Where Does Stephen Hawking Think We Can Go?
Posted by Karl Withakay on August 11, 2010
Stephen Hawking thinks we need to start looking for another home– not necessarily a replacement, but a summer home, perhaps. He says our existence is fragile enough that we shouldn’t put all our eggs in one basket and that we need to hedge our bets by spreading humanity to other worlds, just in case something happens here.
I admit that we face all sorts of threats, both from ourselves flirting with disaster and from the universe potentially trying to kill us as well. Hawking cites climate change, and nuclear or biologic war as man made threats to humanity. We also face threats we have little power to influence, such as an asteroid impact or a gamma ray burst aimed right at us.
Hawking says “It will be difficult enough to avoid disaster in the next hundred years, let alone the next thousand or million”. So what are our options, really? I’ve already covered the relative implausibility and impracticality of interstellar space travel in a previous series of posts (here, here, and here), and we’re not talking about a little exploration scout ship here, we’re talking about an big, massive ark. It’s arguably questionable whether we would ever have the resources to reseed ourselves on a planet orbiting a distant star if we somehow managed to find one suitable enough to relocate to. Certainly in the 200 year time frame, we have to think more locally. We’re talking Mars or one the large moons of the solar system. Saturn and its moons are a long way out, and the amount of sunlight that reaches Saturn is about 1% of what reaches Earth; that’s not exactly a good setup for a self sustained civilization with no support from the potentially destroyed Earth. Jupiter is a little closer, but the Jovian system still gets only 4% the solar energy Earth does and 3 of the 4 large moons are bathed in high levels of radiation due to Jupiter’s magnetic field to boot. As Mercury is too close to the sun, and Venus is pretty much worse than we could hope to make Earth by ourselves, this leaves the Moon or Mars as the most likely candidates. Mars gets about 44% the solar energy Earth does, and that’s likely enough to use to provide energy and grow crops, plus it has water and a (very) thin atmosphere. It has no magnetic field to protect against cosmic rays , but we’ve got to work with what we have.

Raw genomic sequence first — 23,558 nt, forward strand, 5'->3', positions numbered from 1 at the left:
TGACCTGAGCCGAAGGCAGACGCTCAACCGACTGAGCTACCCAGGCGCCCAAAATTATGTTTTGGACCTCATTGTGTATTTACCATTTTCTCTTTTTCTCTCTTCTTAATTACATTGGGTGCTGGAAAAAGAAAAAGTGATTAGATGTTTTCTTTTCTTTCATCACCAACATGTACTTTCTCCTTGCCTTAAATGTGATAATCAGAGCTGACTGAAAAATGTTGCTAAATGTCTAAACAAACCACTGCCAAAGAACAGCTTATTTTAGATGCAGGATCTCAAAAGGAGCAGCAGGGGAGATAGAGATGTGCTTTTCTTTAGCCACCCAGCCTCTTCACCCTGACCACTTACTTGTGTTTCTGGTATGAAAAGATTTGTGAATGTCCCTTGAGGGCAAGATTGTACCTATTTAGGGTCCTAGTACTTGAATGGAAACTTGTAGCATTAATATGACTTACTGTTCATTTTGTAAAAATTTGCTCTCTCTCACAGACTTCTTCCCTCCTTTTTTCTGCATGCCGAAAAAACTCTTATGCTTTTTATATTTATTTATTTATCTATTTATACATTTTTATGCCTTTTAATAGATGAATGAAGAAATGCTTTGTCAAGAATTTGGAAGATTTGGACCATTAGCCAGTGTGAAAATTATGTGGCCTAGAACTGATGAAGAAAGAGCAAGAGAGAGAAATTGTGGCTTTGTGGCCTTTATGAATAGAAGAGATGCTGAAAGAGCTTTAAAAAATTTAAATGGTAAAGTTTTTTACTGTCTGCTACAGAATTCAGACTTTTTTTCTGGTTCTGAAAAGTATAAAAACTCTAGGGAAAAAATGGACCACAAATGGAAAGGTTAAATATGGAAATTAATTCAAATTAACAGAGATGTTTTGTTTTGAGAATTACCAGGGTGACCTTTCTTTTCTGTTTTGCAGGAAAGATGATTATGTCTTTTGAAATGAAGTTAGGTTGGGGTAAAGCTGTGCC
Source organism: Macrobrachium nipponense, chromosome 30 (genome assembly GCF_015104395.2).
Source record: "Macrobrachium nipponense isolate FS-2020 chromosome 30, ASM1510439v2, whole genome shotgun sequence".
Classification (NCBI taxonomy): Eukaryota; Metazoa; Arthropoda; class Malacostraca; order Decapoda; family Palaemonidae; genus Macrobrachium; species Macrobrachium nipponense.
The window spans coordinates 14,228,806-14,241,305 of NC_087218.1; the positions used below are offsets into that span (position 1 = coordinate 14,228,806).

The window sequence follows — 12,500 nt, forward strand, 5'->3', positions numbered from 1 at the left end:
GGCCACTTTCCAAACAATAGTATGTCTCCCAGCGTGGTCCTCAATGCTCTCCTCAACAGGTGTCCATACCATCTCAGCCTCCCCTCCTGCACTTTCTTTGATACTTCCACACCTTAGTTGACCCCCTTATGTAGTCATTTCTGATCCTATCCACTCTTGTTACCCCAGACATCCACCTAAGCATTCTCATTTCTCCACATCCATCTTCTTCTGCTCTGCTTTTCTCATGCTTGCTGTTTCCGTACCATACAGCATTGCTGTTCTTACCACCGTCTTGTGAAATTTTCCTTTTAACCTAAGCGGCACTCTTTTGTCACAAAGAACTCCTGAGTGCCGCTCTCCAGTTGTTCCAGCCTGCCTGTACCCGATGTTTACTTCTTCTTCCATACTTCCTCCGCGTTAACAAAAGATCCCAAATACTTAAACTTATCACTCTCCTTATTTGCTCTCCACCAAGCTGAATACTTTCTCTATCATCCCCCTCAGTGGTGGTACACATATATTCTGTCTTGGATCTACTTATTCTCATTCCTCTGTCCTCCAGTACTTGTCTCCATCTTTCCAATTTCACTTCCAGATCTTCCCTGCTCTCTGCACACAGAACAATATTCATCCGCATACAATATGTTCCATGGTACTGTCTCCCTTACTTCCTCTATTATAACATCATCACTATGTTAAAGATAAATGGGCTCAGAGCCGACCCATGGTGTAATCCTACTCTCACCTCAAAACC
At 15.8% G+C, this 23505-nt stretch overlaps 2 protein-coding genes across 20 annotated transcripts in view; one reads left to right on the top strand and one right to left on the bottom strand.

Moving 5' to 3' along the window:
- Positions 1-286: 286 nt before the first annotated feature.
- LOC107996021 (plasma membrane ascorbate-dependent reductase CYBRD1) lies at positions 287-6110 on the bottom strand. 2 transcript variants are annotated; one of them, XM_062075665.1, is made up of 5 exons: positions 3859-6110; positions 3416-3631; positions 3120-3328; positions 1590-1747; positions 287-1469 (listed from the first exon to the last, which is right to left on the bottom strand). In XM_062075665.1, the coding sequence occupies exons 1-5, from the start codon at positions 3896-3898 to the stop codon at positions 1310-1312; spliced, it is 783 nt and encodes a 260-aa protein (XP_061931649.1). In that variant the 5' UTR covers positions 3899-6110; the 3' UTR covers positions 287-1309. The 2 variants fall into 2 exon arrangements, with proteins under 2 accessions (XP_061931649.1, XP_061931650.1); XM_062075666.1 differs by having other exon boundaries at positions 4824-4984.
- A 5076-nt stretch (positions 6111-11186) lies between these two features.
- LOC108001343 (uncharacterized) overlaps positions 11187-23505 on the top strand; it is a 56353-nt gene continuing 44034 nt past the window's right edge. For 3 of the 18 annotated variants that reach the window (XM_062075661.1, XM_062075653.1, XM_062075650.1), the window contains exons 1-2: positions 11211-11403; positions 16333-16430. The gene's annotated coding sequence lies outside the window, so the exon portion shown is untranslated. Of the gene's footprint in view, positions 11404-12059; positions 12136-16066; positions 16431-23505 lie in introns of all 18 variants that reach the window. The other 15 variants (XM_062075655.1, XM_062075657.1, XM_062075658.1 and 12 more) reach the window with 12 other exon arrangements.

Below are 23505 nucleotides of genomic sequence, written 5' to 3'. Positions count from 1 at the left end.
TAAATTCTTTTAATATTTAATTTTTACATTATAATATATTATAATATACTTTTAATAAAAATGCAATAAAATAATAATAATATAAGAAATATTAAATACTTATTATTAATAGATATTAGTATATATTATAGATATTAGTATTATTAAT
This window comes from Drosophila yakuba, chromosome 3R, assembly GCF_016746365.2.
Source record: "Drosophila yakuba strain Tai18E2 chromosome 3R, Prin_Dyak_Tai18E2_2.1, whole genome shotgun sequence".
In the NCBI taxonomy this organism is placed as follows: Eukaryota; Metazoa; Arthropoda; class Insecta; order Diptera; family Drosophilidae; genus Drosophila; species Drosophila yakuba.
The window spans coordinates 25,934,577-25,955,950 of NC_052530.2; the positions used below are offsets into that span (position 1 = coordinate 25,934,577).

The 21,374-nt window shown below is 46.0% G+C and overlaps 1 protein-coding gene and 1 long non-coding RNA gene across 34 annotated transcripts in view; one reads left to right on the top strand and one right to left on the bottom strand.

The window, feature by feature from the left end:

But, how practical is creating a reservoir of humanity on mars or the moon? We’re not talking about a base or an outpost, we’re talking about a fully self sustained, independent colony here that has to be able to survive on its own. It has to support a large enough population to provide sufficient genetic diversity to allow our species to survive, at least 1000 people, and it probably needs to be able to grow. Sure Mars has water and solar energy, and with those two things, you can also have oxygen, but how independently habitable can you make it within 200 years? How bad would the devastation to the Earth have to be before Mars was more survivable than Earth? You either have to terraform Mars to make it earthlike enough to support an agrarian civilization , or build an entire self contained infrastructure capable of supporting itself without any support or resources from Earth. Frankly, if an extinction level asteroid hits the Earth in the next 200 years, my money is on the people who stay behind on Earth; they’ve got a lot more to work with. A devastated Earth is probably a safer bet than Mars. If we had the resources and technology to terraform Mars enough to make it habitable independent of technology (technology requires infrastructure over the long term to keep it going), we’d probably be able to neutralize global warming and clean up all the pollution to boot here at home.
Any refuge inside the solar system only works for Earth specific disasters anyway. Everything in Phil Plait’s Death From the Skies after chapter one would be just as bad for any other location in the Solar System as it would be for the earth, and I’ve previously covered that I don’t consider interstellar travel particularly likely or practical.
If we want humanity to survive really long term, we better hope we do find a way to get humanity to the stars. Even if we get lucky and dodge all the bullets we and the universe have aimed at us, the sun’s out to get us. In a billion years, the Earth will definitely be uninhabitable, and nine or so billion years after that, the sun will be a burned out white dwarf providing very little energy to whatever is left orbiting it at that time. However, even if we manage practical interstellar travel, we’d only be delaying our inevitable doom. One way or another, there will be an end to the universe as we know it. Whether it’s a heat death where all stars are burned out and everything in the universe is in thermal equilibrium making work or energy transfer impossible, a big rip, a big crunch, or the decay of ever proton in the universe, eventually there won’t be any place in the universe for humanity to survive. Sure, we should do what we can to stay alive, but maybe what’s really important is how we live while we are around. After all, that’s all we really can control. In the words of Phil Plait at TAM8, “Don’t be a dick.”
EDIT 8-12-10: Stephen Hawking also has expressed the thought that the possibility that we might be invaded and killed by extraterrestrials is another reason why our existence here on Earth is tenuous, but I’ve already addressed why we shouldn’t worry about being invaded by ET in the posts I cited above. (here, here, and here)
EDIT II 8-12-10: Apparently I’m not the only one who thinks colonizing other world is prohibitively impracticable. PZ Meyers has an interesting post this morning where he discusses a post by Charlie Stross that discuses the same idea of how it is just so absurdly impracticable that it is essentially impossible.